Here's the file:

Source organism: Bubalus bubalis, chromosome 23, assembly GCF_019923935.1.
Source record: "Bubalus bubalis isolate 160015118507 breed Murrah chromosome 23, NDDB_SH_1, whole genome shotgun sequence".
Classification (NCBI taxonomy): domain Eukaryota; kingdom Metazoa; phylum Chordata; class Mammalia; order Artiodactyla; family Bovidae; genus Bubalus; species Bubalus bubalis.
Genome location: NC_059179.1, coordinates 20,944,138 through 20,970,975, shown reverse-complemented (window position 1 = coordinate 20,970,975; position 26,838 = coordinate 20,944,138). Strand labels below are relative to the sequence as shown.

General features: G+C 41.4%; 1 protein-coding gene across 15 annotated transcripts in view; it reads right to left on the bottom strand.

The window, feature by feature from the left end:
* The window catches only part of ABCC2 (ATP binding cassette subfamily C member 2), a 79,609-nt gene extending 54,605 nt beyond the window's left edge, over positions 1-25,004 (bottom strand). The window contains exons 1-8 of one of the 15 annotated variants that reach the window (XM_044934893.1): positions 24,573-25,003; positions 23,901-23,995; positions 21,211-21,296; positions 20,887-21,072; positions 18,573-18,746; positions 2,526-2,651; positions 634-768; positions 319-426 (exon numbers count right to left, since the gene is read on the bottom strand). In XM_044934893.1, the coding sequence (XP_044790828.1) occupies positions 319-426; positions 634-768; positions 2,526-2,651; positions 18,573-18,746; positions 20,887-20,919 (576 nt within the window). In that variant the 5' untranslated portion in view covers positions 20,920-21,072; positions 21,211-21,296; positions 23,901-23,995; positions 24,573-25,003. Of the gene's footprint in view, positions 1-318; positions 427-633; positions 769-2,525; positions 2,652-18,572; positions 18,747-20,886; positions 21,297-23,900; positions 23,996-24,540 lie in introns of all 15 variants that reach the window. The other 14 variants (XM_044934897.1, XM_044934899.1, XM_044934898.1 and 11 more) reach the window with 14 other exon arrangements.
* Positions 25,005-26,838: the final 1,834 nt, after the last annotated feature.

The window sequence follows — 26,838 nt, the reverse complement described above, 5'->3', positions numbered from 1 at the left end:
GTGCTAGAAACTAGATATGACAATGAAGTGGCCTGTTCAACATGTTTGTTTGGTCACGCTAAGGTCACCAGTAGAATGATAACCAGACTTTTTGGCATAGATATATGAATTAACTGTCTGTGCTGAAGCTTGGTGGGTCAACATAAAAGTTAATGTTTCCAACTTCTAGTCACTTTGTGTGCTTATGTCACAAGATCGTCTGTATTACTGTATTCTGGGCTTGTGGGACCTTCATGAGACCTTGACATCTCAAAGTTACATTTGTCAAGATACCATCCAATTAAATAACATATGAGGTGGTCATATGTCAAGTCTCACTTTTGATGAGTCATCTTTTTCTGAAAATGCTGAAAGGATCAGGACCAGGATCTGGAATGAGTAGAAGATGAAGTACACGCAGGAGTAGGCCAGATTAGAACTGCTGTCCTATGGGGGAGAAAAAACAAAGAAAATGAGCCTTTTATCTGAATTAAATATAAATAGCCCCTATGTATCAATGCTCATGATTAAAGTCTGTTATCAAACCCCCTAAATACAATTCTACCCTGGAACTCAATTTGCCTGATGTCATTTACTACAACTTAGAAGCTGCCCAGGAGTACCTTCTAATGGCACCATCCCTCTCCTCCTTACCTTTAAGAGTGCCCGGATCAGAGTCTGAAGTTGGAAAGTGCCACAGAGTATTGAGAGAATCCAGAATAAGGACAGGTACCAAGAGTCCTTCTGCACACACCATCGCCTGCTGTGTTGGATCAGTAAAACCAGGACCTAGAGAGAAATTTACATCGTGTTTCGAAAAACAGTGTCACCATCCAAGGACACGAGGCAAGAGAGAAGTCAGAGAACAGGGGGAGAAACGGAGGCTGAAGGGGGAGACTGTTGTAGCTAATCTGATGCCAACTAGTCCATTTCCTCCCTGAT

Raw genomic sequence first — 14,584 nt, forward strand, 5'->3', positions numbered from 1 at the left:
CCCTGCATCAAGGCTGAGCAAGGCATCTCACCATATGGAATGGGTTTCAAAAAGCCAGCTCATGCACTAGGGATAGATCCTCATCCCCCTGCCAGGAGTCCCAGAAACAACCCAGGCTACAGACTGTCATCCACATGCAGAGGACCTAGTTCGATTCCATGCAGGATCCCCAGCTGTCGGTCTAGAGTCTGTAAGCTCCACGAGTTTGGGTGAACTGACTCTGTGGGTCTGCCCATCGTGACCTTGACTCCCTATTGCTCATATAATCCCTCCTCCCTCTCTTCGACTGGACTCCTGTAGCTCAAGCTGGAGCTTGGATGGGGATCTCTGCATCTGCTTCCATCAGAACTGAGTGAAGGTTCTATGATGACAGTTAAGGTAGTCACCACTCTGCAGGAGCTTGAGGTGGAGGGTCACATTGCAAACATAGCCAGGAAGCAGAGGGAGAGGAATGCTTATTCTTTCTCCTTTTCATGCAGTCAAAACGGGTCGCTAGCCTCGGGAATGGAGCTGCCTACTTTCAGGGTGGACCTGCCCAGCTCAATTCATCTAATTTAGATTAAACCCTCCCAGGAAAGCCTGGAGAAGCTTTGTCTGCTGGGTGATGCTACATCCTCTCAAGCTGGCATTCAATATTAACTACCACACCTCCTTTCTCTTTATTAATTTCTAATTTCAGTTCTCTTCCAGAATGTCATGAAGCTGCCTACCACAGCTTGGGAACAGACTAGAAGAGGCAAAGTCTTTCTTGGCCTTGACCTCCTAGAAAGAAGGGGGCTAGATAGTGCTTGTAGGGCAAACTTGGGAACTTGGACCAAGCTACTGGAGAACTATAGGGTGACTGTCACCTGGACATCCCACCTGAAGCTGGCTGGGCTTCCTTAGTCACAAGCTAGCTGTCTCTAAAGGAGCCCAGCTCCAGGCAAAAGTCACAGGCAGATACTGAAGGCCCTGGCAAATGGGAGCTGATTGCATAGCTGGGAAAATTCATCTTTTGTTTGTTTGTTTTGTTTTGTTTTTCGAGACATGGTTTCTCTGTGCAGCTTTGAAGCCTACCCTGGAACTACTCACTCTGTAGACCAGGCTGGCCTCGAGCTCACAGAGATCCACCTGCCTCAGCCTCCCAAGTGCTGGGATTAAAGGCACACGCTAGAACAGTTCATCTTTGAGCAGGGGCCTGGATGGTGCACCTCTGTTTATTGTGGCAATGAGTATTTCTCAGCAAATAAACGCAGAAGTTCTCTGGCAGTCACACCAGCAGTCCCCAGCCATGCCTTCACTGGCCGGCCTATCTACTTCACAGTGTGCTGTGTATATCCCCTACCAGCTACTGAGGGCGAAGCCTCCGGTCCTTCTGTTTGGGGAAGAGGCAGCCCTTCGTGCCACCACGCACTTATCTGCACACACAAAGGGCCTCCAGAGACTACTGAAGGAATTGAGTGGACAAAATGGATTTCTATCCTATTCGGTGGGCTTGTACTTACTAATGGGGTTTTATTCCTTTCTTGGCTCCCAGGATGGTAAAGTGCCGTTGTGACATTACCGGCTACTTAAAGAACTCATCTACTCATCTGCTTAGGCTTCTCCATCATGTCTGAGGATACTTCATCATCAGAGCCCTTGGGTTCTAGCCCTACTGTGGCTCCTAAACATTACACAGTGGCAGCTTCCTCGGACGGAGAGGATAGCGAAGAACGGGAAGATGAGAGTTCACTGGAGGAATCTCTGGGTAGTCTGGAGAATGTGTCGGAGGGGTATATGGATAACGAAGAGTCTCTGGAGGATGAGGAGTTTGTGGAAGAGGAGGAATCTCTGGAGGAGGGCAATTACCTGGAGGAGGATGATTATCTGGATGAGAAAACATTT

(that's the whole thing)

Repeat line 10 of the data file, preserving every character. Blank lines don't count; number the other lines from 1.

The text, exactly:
GTGCTAGAAACTAGATATGACAATGAAGTGGCCTGTTCAACATGTTTGTTTGGTCACGCTAAGGTCACCAGTAGAATGATAACCAGACTTTTTGGCATAGATATATGAATTAACTGTCTGTGCTGAAGCTTGGTGGGTCAACATAAAAGTTAATGTTTCCAACTTCTAGTCACTTTGTGTGCTTATGTCACAAGATCGTCTGTATTACTGTATTCTGGGCTTGTGGGACCTTCATGAGACCTTGACATCTCAAAGTTACATTTGTCAAGATACCATCCAATTAAATAACATATGAGGTGGTCATATGTCAAGTCTCACTTTTGATGAGTCATCTTTTTCTGAAAATGCTGAAAGGATCAGGACCAGGATCTGGAATGAGTAGAAGATGAAGTACACGCAGGAGTAGGCCAGATTAGAACTGCTGTCCTATGGGGGAGAAAAAACAAAGAAAATGAGCCTTTTATCTGAATTAAATATAAATAGCCCCTATGTATCAATGCTCATGATTAAAGTCTGTTATCAAACCCCCTAAATACAATTCTACCCTGGAACTCAATTTGCCTGATGTCATTTACTACAACTTAGAAGCTGCCCAGGAGTACCTTCTAATGGCACCATCCCTCTCCTCCTTACCTTTAAGAGTGCCCGGATCAGAGTCTGAAGTTGGAAAGTGCCACAGAGTATTGAGAGAATCCAGAATAAGGACAGGTACCAAGAGTCCTTCTGCACACACCATCGCCTGCTGTGTTGGATCAGTAAAACCAGGACCTAGAGAGAAATTTACATCGTGTTTCGAAAAACAGTGTCACCATCCAAGGACACGAGGCAAGAGAGAAGTCAGAGAACAGGGGGAGAAACGGAGGCTGAAGGGGGAGACTGTTGTAGCTAATCTGATGCCAACTAGTCCATTTCCTCCCTGAT